For at least a century, scholarship on realist narrative, and occasional polemics against realist narrative, have assumed that realism promotes the values of sameness against those of otherness, and that it does so by use of a narrative mode that excludes certain epistemologies, ideologies, and ways of thinking. However, the truth is more complex than that, as the essays in this volume all demonstrate. Realismas Others examines the various strategies by which realist narratives create the idea of difference, whether that difference is registered in terms of class, ethnicity, epistemology, nationality, or gender. The authors in this collection examine in detail not just the fact of otherness in some canonical realist and canonical magical-realist and postmodern novels, but the actual means by which that otherness is established by the text. These essays suggest that neither realist narrative nor narratives positioned as anti-realist take otherness for granted; rather, the texts discussed here actively create difference, and this creation of difference often occasions severe difficulties for the novelsa representational schema. How does one represent different types of knowledge, other aesthetic modes or other spaces, for example, in texts whose epistemology has long been seen as secular and empirical, whose aesthetic mode has always been approached as pure descriptive mimesis, and whose settings are largely domestic? These essays all begin with a certain collisionaof nationalities, of classes, of representational matrices, of religionsaand go on to chart the challenges that this collision presents to our ideas or stereotypes of realism, or to the possibilities of writing against and beyond realism. This question motivates examination of key realist or social-realist texts, in some of these essays, by HonorAc de Balzac, George Eliot, Franz Grillparzer, Theodor Storm, Gottfried Keller, Theodor Fontane, Wilhelm Raabe, MarAsa Amparo Ruiz de Burton, Henry James, William Dean Howells, Charles Chesnutt, Theodore Dreiser, H. T. Tsiang, Alan Sillitoe, and Richard Yates. However, it is no less central a question in certain non-realist texts which engage realist aims to a surprising degree, often to debate them openly; some of these essays discuss, in this light, fantastic, magical realist, and postmodern works by Abram Tertz, Paul Auster, Alejo Carpentier, Toni Morrison, Gabriel GarcAsa MAirquez, Salman Rushdie, and A. S. Byatt. Realism becomes more than an aesthetic aim or narrative mode. It becomes, rather, a value evoked and discussed by all of the works analyzed here, in order to reveal its impact on fictionas treatment of ethnicity, nationality, ideology, space, gender, and social class.Gene BellVillada, in his study of the novel, points out: aFor all its fantastical exaggerations, and its natural or political catastrophes (those ... (99) It is notable how Bell-Villadaa#39;s analysis, situating the BuendAsas as the narrative centre and Macondo society as the shape of One Hundred ... Thus the very areality effecta of the realism of One Hundred Years of Solitude is one predicated on a, in Deleuzian terms, anbsp;...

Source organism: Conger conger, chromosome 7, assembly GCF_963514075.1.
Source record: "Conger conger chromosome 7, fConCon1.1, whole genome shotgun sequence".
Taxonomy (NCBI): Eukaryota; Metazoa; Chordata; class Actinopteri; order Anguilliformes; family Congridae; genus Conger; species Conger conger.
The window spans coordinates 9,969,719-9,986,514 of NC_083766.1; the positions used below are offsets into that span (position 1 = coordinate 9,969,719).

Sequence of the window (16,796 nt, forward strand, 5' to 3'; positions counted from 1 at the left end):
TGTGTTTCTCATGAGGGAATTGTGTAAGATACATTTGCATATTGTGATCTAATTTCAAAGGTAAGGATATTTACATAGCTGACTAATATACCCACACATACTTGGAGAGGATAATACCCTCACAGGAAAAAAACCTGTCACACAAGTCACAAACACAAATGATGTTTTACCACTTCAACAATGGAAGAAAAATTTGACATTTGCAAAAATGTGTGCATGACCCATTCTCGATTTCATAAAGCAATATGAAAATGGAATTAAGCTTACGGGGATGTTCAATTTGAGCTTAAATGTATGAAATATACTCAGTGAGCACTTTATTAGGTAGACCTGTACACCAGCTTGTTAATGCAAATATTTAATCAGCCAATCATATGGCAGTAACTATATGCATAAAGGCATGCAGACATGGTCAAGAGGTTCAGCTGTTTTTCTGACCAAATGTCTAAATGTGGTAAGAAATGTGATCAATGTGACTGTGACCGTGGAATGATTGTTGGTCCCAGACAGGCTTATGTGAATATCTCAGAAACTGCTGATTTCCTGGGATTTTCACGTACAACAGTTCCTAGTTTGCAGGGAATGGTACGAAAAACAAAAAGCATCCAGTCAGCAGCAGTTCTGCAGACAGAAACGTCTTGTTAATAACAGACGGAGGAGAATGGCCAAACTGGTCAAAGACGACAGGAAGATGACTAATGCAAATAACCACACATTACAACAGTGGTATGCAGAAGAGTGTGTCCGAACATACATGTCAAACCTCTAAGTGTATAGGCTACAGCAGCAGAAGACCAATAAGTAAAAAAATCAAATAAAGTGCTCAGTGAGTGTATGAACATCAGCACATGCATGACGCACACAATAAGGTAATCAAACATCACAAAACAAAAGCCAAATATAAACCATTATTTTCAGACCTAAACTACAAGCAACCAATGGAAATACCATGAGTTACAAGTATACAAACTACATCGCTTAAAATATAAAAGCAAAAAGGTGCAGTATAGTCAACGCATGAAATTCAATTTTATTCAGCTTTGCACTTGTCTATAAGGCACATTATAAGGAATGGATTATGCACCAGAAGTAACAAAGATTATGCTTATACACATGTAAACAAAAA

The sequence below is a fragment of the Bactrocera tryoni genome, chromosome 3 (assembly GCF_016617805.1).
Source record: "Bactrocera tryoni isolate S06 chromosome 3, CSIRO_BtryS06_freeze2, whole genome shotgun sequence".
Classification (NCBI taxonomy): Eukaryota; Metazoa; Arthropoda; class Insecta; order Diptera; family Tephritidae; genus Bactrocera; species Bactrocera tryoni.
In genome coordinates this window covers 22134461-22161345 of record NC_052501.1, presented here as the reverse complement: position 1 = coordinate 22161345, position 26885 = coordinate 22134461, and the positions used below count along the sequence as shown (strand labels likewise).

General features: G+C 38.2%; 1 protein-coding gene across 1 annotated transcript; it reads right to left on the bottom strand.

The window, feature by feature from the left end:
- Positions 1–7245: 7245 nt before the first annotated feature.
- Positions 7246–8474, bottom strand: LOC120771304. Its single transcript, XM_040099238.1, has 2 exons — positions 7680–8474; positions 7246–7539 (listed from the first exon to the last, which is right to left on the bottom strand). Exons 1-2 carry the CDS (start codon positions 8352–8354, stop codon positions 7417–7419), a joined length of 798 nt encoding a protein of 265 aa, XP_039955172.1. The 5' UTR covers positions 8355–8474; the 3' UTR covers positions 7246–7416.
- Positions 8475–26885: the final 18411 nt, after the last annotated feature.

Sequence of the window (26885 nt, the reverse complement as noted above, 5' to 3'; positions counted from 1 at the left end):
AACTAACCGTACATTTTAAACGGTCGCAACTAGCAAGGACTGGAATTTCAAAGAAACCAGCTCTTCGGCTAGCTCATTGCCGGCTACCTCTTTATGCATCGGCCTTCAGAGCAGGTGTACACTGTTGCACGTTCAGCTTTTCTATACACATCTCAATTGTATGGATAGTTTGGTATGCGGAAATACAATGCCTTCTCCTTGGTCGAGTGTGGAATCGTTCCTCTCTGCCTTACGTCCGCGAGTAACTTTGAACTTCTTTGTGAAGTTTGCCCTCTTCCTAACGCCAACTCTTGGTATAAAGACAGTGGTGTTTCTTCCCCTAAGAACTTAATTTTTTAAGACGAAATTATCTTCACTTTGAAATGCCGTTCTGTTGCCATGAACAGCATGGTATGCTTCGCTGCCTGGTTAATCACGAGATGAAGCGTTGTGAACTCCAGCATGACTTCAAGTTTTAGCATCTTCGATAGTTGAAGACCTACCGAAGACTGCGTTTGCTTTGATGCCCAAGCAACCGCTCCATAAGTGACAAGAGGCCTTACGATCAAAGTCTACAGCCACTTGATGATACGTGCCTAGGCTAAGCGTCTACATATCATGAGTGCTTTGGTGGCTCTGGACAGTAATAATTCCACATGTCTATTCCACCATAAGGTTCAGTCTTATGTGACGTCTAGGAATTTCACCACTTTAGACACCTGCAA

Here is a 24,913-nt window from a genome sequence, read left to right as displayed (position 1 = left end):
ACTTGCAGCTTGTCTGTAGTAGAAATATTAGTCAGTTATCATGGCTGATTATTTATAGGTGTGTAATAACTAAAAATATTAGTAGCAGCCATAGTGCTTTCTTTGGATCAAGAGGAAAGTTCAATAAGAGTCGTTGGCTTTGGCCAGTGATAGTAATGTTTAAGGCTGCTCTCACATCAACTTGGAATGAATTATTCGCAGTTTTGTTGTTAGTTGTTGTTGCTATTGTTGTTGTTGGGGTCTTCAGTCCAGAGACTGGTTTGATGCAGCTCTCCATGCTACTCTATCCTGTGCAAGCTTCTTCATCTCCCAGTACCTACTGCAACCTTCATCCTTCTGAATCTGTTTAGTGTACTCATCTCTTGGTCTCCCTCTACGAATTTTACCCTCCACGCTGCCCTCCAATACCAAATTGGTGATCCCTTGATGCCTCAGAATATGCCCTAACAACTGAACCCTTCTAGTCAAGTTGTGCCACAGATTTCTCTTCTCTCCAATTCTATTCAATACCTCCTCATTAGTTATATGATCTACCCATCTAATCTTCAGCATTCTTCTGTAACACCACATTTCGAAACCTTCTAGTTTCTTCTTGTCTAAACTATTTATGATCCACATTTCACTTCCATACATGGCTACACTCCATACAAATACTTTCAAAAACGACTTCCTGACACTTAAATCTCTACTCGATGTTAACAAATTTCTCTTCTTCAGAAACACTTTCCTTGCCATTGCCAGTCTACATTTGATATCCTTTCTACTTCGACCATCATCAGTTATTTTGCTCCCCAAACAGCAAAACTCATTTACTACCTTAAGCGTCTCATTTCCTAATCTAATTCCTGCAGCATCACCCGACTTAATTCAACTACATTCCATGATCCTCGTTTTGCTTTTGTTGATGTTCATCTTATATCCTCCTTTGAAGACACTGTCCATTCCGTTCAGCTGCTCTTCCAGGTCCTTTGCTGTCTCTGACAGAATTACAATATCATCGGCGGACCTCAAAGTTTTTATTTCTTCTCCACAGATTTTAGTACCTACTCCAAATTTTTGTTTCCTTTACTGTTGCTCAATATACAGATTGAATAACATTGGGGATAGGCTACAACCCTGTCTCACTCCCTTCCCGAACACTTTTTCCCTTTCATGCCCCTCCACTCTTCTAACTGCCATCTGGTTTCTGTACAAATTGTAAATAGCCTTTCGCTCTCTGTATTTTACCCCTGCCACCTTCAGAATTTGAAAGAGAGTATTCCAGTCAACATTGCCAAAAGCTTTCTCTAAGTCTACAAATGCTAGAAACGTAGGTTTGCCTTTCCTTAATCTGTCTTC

|Author||:||Geoffrey Baker, Eva Aldea|
|Publisher||:||Cambridge Scholars Publishing - 2010-07-12|